Living in Edmonton means living with weather than can change from sun to storm in a few short hours. Have you ever considered what happens after a deluge, or on the first really hot day after a long winter? Planning for these quick changes is called storm water management, and it can have a real impact on the places we call home.
Why It Matters
At its most basic, effective storm water management significantly lowers the risk of a flooded basement. Beyond that, the different ways developers manage a rapid influx of groundwater have different environmental impacts.
Some of potential negative consequences of a sudden rush of water into nearby streams include erosion, downstream flooding, permanent changes in hydrology and the introduction of pollutants picked up from the pavement.
Low Impact Development
The goods news is there are simple, practical techniques developers and builders can use to reduce and absorb runoff before it enters our creeks, rivers and lakes. For example, less asphalt – think smaller driveways, more green spaces.
Leading the Way
There are communities where developers are raising the bar even further. In Larch Park, for example, Melcor’s storm water management pond is so unique it is being studied by U of A biology students.
Here are some of the FAQs. The respondent is one of the key project partners, Michael Rawson Clark of Clark Ecoscience and Sustainability.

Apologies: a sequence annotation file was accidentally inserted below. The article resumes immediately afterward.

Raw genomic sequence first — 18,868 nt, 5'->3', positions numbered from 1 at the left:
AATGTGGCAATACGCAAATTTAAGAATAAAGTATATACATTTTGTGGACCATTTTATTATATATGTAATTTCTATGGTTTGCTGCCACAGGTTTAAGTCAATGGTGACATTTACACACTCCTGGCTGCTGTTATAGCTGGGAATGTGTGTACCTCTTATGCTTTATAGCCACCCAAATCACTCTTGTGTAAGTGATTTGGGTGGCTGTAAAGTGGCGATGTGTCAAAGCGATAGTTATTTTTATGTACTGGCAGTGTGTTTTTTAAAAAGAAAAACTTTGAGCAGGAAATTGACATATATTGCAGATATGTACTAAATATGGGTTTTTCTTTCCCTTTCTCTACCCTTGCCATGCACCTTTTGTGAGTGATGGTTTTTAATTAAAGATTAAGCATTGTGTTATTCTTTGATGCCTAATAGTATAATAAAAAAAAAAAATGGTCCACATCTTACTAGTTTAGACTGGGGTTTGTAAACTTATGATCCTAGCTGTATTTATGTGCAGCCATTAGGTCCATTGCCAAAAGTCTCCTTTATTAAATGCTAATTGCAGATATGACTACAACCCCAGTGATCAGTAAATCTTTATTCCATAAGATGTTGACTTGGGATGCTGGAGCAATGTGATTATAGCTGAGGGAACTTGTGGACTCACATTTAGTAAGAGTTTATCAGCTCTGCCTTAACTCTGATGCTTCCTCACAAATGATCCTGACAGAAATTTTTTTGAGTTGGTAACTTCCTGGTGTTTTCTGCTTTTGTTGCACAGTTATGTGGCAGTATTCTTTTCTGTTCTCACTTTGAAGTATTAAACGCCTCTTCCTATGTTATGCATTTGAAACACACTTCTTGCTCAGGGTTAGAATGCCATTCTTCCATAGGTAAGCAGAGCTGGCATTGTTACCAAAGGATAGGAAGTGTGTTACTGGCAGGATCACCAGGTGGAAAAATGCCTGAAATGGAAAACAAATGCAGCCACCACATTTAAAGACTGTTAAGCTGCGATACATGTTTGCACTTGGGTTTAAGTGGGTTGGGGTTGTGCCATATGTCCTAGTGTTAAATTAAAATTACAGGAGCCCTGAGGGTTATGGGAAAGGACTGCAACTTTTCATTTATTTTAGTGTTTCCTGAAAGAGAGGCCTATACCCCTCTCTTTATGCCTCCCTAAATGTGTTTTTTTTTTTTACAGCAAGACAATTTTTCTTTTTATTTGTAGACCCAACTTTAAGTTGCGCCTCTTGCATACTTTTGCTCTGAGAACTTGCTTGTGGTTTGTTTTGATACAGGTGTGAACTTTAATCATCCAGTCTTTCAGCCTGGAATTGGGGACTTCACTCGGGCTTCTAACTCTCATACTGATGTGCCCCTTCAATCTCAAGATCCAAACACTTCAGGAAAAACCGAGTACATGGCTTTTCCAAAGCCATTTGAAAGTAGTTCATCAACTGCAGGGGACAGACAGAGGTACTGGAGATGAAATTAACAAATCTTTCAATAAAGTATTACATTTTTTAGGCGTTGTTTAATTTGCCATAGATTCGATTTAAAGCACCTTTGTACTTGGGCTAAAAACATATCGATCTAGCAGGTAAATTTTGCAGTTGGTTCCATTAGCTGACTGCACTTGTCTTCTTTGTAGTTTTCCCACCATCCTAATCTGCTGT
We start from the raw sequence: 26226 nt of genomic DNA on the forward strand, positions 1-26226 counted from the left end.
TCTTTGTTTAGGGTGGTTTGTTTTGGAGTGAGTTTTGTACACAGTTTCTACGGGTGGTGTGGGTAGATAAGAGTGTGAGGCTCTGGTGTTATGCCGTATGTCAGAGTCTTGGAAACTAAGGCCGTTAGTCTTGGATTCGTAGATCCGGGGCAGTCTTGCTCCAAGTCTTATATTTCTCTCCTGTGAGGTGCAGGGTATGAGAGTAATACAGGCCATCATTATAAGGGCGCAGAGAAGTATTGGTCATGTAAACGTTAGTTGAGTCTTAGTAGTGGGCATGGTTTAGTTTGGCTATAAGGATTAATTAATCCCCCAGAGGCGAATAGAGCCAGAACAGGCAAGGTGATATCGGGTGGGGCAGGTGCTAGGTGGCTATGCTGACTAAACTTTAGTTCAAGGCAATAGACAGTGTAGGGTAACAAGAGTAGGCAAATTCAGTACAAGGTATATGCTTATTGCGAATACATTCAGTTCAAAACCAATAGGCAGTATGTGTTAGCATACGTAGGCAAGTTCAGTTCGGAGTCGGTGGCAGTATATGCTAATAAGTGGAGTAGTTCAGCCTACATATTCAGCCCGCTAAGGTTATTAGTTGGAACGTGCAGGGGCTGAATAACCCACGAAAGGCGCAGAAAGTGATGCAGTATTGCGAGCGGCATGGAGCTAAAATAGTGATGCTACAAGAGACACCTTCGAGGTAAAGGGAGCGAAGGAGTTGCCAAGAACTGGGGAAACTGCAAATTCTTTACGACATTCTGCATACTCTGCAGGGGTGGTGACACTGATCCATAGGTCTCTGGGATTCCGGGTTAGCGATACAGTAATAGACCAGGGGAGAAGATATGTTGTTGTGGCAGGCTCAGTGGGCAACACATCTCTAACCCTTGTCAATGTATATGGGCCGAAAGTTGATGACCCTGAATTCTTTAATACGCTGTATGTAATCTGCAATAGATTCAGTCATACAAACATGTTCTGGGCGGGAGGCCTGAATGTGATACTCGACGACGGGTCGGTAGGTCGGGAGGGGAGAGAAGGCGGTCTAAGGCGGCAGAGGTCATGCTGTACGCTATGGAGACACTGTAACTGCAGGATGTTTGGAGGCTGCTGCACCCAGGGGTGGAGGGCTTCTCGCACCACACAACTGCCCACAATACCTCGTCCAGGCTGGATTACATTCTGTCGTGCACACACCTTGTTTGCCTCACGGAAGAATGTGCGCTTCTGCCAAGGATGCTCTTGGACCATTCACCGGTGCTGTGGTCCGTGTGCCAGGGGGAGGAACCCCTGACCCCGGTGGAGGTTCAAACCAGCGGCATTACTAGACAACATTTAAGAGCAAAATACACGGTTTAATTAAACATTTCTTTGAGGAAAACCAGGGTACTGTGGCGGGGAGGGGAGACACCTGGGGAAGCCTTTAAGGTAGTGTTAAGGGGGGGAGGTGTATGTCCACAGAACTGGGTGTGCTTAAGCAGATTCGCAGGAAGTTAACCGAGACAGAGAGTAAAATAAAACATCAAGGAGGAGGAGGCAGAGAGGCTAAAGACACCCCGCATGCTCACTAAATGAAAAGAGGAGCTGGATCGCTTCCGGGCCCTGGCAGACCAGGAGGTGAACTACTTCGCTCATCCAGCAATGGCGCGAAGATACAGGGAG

What are you doing that is different?
The Larch Park Storm Water Management Pond will be Edmonton’s first storm water pond built as an ecosystem. The native plant communities in the storm water pond compliment Larch Sanctuary, the neighbouring creek ravines and natural history of Edmonton.
The goals are: (1) to create a conservation resource that is regenerative; and (2) to create natural habitat that nearby residents can enjoy as environmental stewards.
How is the Larch Park Pond different from a conventional turf-grass SWMF?
- We preserved the native soils from the site.
- Thick soils retain water, support plant growth and minimize runoff into the pond.
- It is designed to be diverse – native grassland, forest and wetlands – and includes habitat spaces for birds, frogs, toads, insects and other organisms. It will lower Edmonton’s environmental footprint because mowing, watering, fertilizer, pesticides are unneeded.
- Deep roots and tall trees will be carbon sinks, helping to reduce Edmonton’s green house gas emissions.
- The plants are sourced locally to maintain the genetic heritage of Alberta’s plants. Thanks to Bedrock Seed Bank for their support.
How is care of this site different from conventional dry ponds?
- Right now the site is VERY sensitive.The plants need to be left alone to grow for several years. Please do not let children and dogs play on the site. Resist the temptation to wander in and pick the flowers.
- University of Alberta students are studying the site to see how it progresses towards its goals. Please do not damage the site and hurt their work.
- It takes time to beat out the weeds; be patient with our maintenance program.
- We are looking for resident stewards in Magrath and Larch Park to take up short and long-term care of the site. For more information email firstname.lastname@example.org
Here are two sources of more information about managing stormwater: